Our decision in Gildroy II came after the Supreme Court remanded for agency factfinding about whether the petitioner had had a reasonable opportunity to communicate with counsel.  Id. at 237.  The dispute on appeal concerned the fact that, while the petitioner called his attorney, a police officer remained in earshot and interrupted with the comment quoted by petitioner here.  Id. at 238.  The petitioner contended that the lack of privacy interfered with his ability to communicate with his lawyer.  Id. at 240.  We rejected that argument in light of the Supreme Court's earlier decision in the same case holding that privacy was not required for the liberty interest in communication.  Id. (citing Gildroy v. MVD, 315 Or 617, 848 P2d 96 (1993) (Gildroy I)).  Nothing in Gildroy II suggests that the liberty interest is limited to seeking advice about a breath test.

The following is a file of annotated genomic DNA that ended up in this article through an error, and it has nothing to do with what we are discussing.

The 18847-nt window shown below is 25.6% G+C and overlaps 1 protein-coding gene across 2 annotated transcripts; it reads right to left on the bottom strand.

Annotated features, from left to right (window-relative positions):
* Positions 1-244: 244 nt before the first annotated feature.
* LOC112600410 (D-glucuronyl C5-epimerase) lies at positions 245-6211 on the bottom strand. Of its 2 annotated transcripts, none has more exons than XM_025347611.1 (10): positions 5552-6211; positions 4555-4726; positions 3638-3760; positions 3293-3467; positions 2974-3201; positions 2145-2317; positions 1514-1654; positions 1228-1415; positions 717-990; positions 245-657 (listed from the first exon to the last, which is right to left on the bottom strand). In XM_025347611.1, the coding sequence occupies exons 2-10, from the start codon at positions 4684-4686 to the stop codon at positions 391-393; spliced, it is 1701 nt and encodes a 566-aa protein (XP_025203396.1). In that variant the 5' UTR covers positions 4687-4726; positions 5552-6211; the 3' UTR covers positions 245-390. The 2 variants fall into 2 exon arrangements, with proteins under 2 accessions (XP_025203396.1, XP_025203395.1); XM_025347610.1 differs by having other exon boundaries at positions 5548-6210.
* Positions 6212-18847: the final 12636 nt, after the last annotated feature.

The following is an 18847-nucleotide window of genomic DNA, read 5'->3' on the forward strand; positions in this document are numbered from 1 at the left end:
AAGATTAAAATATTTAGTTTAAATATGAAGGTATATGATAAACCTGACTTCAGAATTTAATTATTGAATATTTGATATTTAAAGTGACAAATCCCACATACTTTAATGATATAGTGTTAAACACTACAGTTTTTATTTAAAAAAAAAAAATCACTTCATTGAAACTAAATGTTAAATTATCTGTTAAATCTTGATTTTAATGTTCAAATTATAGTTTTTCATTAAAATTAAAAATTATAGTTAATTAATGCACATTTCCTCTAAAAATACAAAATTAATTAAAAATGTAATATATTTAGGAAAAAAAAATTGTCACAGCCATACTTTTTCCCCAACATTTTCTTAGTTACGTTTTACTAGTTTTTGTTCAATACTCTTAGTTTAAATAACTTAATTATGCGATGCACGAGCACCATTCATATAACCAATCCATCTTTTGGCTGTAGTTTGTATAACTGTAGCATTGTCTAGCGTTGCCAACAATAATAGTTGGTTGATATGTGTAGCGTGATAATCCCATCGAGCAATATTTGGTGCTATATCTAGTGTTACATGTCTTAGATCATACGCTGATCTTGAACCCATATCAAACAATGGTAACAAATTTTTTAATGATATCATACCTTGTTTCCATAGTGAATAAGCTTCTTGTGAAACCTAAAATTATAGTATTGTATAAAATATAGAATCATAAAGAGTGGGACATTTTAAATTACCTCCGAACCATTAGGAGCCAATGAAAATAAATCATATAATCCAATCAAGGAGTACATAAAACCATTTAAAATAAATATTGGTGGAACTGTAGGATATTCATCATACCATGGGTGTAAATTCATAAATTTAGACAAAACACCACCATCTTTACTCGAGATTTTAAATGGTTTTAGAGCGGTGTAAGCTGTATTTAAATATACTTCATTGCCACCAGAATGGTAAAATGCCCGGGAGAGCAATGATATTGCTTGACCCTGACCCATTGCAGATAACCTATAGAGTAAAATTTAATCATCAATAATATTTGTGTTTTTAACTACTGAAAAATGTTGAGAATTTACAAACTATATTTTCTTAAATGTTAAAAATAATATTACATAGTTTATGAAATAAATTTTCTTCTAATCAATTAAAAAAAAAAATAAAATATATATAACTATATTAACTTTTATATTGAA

In short, the case law does not support petitioner's contention that the liberty to communicate arises only after an arrested driver is asked to submit to a breath test and that providing an opportunity to communicate before the request for submission fails to protect that liberty.  Rather, the liberty interest in communication is the interest of an arrested person.  Moore, 293 Or at 722.  The mere fact that petitioner requested and was given a reasonable opportunity to call before he was asked to submit to the breath test is insufficient to show unreasonable interference with his liberty interest.  We therefore reject petitioner's arguments that depend on a contrary premise.